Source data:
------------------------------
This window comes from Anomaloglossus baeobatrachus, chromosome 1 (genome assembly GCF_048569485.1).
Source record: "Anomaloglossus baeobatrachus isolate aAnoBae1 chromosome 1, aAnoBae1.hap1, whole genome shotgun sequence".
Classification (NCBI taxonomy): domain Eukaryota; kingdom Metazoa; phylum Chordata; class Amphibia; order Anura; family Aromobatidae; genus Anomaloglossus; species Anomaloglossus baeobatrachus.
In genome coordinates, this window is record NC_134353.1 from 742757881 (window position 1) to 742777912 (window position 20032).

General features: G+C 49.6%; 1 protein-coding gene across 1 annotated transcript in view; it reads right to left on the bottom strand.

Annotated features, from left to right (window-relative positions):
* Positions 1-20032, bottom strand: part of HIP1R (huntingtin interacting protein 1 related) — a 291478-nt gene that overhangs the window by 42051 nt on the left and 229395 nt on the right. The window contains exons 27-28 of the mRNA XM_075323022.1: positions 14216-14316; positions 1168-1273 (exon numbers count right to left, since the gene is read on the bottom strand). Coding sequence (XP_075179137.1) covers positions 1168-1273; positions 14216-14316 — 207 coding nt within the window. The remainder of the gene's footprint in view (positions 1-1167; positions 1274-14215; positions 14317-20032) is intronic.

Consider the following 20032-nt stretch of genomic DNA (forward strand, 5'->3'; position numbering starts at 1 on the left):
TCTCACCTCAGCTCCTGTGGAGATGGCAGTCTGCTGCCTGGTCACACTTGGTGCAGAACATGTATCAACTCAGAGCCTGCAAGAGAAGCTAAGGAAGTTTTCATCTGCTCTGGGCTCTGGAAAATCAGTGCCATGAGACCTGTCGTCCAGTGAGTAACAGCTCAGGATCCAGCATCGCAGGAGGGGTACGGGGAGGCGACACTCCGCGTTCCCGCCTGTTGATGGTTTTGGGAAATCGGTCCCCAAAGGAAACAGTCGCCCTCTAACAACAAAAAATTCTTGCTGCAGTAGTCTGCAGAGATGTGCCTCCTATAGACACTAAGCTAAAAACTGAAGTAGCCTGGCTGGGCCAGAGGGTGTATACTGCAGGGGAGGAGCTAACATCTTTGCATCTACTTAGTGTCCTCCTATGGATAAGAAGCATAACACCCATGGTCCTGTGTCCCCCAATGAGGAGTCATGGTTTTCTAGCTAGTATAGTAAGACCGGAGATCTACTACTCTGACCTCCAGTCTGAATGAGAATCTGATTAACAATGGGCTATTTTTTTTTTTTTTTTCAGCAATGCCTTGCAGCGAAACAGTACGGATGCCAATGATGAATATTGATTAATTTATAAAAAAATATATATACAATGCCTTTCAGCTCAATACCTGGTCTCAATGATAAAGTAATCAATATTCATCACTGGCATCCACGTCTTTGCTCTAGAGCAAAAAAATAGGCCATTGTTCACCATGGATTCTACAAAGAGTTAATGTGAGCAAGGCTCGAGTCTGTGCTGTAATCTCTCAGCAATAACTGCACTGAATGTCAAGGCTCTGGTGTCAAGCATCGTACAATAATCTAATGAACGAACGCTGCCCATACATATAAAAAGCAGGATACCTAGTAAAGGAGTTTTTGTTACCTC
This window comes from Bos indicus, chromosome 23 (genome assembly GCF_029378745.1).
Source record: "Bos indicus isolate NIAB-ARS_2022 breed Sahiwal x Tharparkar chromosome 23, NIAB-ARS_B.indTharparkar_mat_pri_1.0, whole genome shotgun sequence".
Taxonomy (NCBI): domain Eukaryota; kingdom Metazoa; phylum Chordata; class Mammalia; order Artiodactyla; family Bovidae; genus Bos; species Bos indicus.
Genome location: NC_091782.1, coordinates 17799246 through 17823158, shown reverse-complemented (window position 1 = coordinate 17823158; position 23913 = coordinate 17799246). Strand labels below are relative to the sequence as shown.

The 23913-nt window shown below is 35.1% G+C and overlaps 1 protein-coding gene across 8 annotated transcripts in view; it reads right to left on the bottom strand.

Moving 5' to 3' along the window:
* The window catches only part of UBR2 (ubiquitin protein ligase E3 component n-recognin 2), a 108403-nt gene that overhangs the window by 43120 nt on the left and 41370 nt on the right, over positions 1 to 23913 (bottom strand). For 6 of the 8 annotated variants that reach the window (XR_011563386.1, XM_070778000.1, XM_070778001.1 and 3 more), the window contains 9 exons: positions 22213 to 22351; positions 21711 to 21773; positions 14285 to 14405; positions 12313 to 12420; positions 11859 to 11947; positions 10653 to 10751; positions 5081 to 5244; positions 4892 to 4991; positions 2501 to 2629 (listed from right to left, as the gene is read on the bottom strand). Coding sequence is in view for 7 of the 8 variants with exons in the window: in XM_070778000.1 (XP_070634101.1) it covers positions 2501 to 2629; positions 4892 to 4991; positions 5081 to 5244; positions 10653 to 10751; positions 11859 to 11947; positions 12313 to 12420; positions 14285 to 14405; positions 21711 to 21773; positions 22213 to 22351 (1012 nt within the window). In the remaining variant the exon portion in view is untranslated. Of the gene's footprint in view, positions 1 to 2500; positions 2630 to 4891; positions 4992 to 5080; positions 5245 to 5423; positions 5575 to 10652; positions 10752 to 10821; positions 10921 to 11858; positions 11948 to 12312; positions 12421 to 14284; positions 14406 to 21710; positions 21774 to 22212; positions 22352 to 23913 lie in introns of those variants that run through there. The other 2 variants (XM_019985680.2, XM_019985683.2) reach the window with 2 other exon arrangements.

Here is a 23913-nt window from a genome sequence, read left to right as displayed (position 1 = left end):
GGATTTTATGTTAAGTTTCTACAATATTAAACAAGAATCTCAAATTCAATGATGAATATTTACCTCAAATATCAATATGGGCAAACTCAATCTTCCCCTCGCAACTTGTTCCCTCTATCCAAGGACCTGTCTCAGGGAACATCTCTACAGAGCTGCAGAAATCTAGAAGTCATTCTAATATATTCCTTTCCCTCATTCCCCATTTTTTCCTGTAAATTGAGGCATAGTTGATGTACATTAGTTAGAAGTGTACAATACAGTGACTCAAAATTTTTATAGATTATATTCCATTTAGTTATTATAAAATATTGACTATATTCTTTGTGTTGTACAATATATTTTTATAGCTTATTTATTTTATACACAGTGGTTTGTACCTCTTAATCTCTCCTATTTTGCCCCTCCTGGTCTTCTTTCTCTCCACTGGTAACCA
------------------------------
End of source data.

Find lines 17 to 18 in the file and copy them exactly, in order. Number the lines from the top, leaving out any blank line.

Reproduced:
Here is a 23913-nt window from a genome sequence, read left to right as displayed (position 1 = left end):
GGATTTTATGTTAAGTTTCTACAATATTAAACAAGAATCTCAAATTCAATGATGAATATTTACCTCAAATATCAATATGGGCAAACTCAATCTTCCCCTCGCAACTTGTTCCCTCTATCCAAGGACCTGTCTCAGGGAACATCTCTACAGAGCTGCAGAAATCTAGAAGTCATTCTAATATATTCCTTTCCCTCATTCCCCATTTTTTCCTGTAAATTGAGGCATAGTTGATGTACATTAGTTAGAAGTGTACAATACAGTGACTCAAAATTTTTATAGATTATATTCCATTTAGTTATTATAAAATATTGACTATATTCTTTGTGTTGTACAATATATTTTTATAGCTTATTTATTTTATACACAGTGGTTTGTACCTCTTAATCTCTCCTATTTTGCCCCTCCTGGTCTTCTTTCTCTCCACTGGTAACCA